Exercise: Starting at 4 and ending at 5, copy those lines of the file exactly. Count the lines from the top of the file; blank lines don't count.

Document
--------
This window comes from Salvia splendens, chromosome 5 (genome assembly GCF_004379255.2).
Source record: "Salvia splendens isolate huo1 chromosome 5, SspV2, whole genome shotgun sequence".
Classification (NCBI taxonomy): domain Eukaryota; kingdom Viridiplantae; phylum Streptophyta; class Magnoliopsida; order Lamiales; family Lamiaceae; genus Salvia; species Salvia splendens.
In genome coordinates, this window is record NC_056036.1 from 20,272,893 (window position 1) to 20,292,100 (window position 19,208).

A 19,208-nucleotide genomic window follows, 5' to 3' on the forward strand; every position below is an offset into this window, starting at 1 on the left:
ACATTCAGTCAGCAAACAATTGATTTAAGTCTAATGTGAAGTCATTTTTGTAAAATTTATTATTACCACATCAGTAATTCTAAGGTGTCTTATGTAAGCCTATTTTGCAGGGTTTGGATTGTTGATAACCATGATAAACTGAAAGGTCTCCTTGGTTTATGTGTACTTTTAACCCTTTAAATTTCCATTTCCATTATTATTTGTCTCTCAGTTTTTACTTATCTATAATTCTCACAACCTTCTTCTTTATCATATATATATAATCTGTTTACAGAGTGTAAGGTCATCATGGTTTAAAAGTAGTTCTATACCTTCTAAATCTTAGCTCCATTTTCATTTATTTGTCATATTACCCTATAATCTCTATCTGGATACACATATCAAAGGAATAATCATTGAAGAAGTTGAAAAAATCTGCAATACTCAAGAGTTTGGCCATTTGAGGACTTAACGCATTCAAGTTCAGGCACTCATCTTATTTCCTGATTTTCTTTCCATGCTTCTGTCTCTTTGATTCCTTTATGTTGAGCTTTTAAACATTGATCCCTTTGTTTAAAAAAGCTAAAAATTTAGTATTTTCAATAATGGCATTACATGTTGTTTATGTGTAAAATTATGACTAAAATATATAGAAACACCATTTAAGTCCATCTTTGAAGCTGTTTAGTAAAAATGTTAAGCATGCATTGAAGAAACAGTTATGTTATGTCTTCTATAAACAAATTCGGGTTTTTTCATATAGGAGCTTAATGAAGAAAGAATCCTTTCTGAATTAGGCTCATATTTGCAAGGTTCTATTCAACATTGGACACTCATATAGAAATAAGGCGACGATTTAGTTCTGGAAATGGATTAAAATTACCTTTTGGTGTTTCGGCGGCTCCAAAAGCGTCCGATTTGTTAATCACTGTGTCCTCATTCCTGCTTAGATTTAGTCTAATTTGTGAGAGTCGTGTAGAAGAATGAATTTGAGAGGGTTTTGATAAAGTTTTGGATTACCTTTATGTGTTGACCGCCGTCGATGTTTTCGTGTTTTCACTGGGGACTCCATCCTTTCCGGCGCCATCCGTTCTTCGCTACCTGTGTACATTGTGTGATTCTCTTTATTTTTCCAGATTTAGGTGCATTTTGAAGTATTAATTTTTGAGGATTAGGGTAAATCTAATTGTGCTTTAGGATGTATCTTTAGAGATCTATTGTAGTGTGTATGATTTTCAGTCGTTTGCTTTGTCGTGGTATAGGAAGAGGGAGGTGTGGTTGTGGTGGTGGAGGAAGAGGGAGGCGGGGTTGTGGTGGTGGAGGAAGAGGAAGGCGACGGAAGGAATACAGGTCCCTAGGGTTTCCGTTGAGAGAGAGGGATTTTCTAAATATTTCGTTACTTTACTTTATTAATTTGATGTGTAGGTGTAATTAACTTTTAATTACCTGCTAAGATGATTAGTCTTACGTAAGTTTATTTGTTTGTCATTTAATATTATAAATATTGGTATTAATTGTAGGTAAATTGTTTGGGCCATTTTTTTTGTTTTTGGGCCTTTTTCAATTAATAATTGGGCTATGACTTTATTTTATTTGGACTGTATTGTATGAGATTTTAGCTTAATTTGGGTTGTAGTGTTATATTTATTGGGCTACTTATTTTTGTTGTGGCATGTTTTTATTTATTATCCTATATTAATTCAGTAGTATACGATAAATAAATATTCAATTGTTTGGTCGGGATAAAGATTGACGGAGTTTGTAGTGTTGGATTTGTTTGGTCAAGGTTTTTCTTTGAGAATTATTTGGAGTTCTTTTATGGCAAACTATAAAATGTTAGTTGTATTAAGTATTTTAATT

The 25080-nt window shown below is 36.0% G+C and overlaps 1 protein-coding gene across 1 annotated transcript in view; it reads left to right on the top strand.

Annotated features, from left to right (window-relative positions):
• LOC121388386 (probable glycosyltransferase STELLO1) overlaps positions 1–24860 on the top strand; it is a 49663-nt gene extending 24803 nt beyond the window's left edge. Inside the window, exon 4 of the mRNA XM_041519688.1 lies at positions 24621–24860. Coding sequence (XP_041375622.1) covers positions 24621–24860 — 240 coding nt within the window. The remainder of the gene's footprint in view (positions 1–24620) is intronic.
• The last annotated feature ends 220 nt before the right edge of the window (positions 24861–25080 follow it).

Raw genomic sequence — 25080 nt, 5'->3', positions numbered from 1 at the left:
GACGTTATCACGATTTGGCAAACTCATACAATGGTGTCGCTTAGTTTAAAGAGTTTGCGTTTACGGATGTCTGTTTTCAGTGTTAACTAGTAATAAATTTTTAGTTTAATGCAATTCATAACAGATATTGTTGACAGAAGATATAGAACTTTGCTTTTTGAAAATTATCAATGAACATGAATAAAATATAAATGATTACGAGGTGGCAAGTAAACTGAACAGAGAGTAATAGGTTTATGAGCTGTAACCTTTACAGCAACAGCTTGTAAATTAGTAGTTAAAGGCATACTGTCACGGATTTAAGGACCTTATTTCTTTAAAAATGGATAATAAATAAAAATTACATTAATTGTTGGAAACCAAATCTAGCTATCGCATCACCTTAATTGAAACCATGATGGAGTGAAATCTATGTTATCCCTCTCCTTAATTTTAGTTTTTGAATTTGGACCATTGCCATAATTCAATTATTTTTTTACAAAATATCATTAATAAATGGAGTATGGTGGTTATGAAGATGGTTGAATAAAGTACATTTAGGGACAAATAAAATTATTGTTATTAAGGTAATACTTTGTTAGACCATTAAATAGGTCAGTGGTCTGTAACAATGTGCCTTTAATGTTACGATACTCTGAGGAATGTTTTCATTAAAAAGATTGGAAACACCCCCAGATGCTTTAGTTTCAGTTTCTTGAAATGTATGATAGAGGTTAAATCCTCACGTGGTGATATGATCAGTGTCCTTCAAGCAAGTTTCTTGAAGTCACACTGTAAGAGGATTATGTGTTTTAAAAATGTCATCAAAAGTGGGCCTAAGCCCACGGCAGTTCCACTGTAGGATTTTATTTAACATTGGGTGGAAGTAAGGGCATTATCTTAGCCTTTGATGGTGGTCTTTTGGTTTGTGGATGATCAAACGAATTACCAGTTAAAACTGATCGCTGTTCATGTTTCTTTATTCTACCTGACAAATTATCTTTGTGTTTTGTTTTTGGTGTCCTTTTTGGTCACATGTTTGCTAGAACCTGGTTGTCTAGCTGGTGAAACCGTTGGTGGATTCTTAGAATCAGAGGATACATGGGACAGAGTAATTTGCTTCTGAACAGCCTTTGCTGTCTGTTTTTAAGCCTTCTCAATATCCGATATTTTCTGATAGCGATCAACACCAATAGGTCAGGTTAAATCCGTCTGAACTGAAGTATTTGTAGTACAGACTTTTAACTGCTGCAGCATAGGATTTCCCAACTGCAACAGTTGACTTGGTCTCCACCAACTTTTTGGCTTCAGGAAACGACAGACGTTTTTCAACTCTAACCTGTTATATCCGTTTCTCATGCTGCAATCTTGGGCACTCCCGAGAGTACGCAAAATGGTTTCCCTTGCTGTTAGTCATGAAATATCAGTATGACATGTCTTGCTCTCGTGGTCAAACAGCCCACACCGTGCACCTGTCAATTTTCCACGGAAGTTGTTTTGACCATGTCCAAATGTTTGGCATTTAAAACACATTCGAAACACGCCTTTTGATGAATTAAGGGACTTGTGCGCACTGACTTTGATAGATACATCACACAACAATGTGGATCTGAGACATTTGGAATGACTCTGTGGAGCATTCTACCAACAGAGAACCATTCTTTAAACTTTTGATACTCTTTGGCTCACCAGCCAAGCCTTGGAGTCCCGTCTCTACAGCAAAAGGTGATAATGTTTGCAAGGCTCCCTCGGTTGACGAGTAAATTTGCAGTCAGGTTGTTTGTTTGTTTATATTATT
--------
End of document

In genome coordinates, this window is record NC_056036.1 from 20,272,893 (window position 1) to 20,292,100 (window position 19,208).

A 19,208-nucleotide genomic window follows, 5' to 3' on the forward strand; every position below is an offset into this window, starting at 1 on the left: